gling with the statistics, for ii
has not been reported.
If, on the other hand, New
York is sehing something it
hasn't got and cannot get-bul
we cannot think it.
There's a mystery here some
Sherlock Holmes should get or
to at once.A nation waits breath
lessly its solution.-Atlanta Con.
Passes Examination Successfully.
James Donahue, New Britain, Conn.
writes: "I tried several kidney rem
edies, and was treated by our best phy
sicians for diabetes, but did not improvi
until I took Foley's Kidney Remedy
After the second bottle I showed im.
provement, and five bottles cured me
completely. I have since passed a rigit
examinatioai for life insurance." Foley'
Kidney Remedy cures backache and al:
forms of kidney and bladder trouble. W
E. Brown & Co.
About Feeding Horses.
"When the farmers of the soutl
learn to use more of their cotton
products, learn to feed thei2
horses and stock with cotton seed
products, it will mean millions o:
dollars to the south, part 0:
which every farmer will save fo2
himself. No report has ever
shown that injury to a horse has
been a result of feeding cottor
seed meal. Feed it every day.
That's why I do. It is not a ho1
or a cold climate feed. Feed noi
less than one pound nor more
than three, the amount to be de
termined by the age, size and
work of the animal. Not only is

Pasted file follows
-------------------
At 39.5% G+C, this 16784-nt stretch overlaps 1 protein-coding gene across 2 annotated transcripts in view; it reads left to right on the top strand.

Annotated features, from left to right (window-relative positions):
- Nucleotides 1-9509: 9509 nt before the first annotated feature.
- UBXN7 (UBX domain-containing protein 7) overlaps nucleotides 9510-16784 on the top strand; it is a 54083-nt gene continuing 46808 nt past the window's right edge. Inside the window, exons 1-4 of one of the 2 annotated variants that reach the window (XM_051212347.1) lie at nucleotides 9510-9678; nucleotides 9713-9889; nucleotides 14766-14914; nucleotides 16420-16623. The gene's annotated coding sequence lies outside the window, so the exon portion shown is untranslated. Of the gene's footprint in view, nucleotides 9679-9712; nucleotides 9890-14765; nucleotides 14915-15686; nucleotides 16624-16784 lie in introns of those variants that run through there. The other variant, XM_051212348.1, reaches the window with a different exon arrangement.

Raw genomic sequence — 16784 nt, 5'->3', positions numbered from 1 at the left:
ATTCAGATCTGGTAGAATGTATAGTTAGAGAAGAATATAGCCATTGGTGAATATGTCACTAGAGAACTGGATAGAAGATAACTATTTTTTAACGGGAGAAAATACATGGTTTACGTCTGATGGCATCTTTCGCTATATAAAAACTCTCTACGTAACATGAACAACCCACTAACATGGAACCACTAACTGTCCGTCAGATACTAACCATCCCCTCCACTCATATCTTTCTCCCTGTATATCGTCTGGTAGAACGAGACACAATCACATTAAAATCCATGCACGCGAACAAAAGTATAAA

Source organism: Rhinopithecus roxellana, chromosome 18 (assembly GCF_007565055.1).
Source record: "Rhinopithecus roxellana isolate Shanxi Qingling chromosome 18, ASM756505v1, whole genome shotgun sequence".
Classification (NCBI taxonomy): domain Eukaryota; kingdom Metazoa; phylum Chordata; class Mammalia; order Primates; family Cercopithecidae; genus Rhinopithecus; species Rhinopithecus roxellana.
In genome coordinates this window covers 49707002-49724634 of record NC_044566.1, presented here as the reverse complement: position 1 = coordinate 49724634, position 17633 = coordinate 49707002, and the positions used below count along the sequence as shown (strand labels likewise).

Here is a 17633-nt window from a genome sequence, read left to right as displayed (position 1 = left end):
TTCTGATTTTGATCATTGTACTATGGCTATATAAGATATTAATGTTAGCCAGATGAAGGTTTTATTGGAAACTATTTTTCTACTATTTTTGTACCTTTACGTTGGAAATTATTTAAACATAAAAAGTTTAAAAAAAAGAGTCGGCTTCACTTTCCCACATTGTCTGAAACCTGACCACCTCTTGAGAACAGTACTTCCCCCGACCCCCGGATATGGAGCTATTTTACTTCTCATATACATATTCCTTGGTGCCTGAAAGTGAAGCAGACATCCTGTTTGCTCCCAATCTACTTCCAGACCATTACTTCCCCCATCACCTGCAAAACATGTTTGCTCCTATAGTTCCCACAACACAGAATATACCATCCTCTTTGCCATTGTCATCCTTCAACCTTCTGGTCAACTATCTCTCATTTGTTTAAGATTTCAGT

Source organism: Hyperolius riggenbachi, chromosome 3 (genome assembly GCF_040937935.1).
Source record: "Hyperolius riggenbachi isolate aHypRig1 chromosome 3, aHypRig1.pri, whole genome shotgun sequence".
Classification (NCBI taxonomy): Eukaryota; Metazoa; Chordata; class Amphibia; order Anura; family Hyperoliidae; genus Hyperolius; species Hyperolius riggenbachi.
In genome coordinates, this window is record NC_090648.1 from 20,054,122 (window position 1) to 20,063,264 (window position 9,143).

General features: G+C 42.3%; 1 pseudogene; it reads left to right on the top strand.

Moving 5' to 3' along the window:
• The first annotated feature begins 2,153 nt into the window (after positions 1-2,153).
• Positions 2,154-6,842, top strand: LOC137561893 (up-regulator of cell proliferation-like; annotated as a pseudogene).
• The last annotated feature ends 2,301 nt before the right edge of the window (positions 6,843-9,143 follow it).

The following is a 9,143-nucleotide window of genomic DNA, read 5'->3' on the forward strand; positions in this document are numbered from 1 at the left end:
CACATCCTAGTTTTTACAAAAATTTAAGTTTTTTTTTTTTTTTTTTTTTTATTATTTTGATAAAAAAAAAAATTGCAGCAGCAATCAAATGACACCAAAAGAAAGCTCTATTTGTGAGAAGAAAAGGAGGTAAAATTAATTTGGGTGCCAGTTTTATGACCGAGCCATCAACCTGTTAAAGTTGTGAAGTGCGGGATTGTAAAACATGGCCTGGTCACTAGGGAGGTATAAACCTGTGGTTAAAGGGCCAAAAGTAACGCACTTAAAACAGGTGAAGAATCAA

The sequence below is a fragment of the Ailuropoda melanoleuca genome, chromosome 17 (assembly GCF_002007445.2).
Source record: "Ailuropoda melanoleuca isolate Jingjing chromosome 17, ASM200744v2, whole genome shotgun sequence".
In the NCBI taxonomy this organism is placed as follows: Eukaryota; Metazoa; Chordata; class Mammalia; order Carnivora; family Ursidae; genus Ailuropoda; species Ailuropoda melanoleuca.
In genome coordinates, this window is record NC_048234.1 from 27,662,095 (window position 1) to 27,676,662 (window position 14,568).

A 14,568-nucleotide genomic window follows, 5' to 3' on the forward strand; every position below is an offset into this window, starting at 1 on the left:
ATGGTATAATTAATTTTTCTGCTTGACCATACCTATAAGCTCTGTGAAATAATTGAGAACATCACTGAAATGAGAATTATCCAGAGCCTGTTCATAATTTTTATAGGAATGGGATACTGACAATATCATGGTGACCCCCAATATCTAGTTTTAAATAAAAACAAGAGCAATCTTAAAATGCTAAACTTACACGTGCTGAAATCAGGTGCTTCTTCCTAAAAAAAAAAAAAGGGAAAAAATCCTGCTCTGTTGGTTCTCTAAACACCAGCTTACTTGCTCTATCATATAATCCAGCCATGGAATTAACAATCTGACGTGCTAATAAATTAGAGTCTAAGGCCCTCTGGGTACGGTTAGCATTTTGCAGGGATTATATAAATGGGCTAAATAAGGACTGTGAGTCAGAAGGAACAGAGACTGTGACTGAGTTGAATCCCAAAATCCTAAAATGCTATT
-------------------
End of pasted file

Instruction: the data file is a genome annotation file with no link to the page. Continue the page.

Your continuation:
it the most nutritious food but il
greatly aids the digestion and
general health and good appear
ance of the ammal.
Feed cotton seed meal with
anything you ever heard of a
horse or mule eating corn, whole,
corn, cracked, ensilage; bran &c.
Don't stick to any one food. Give
a variety. Change as the pricE
changes. It is always best to
feed hard working stock ground
(not too fine) feed. Cotton seed
meal is fed to best advantage
when thoroughly mixed with the
other portion of the grain part
of the ration.
If you know what number of
pounds of grain will maintain
your animal, reduce this twc
pounds for every pound of mea!
you feed him. To illustrate this:
if you have been giving him 14I
pounds of corn, give him now~
only 10 pounds of corn and
pounds of cotton seed meal. HE
will soon improve and do better
work than ever before."
Quick Relief for Asthma Sufferers.
Foley's Honey and Tar affords im
mediate relief to asthma sutierers in th4
worst stages and if taken in time wil
effect a cnre. W. E. Brown & Co.
No Place For Dogs.
Is It impossible in Japan to keep
good dog? I have twice had my dog:
disappear in a seemingly miraculou
way. As I am well aware that ther<
is a great demand for dogskins, espe
caly those of young dogs, we havy
been careful In having our dog watcn
ed. Nevertheless he disappeared thi:
morning. Almost every foreigner hai
lost a dog or dogs, and even a sea cap
tan who was three days on shore ha<
his dog poisoned the first day he Pu
his feet on land.-Japanl Chronicle.
Millions of bottles of Foley's Hone,
and Tar have been sold without_ an;
person ever having experienced an;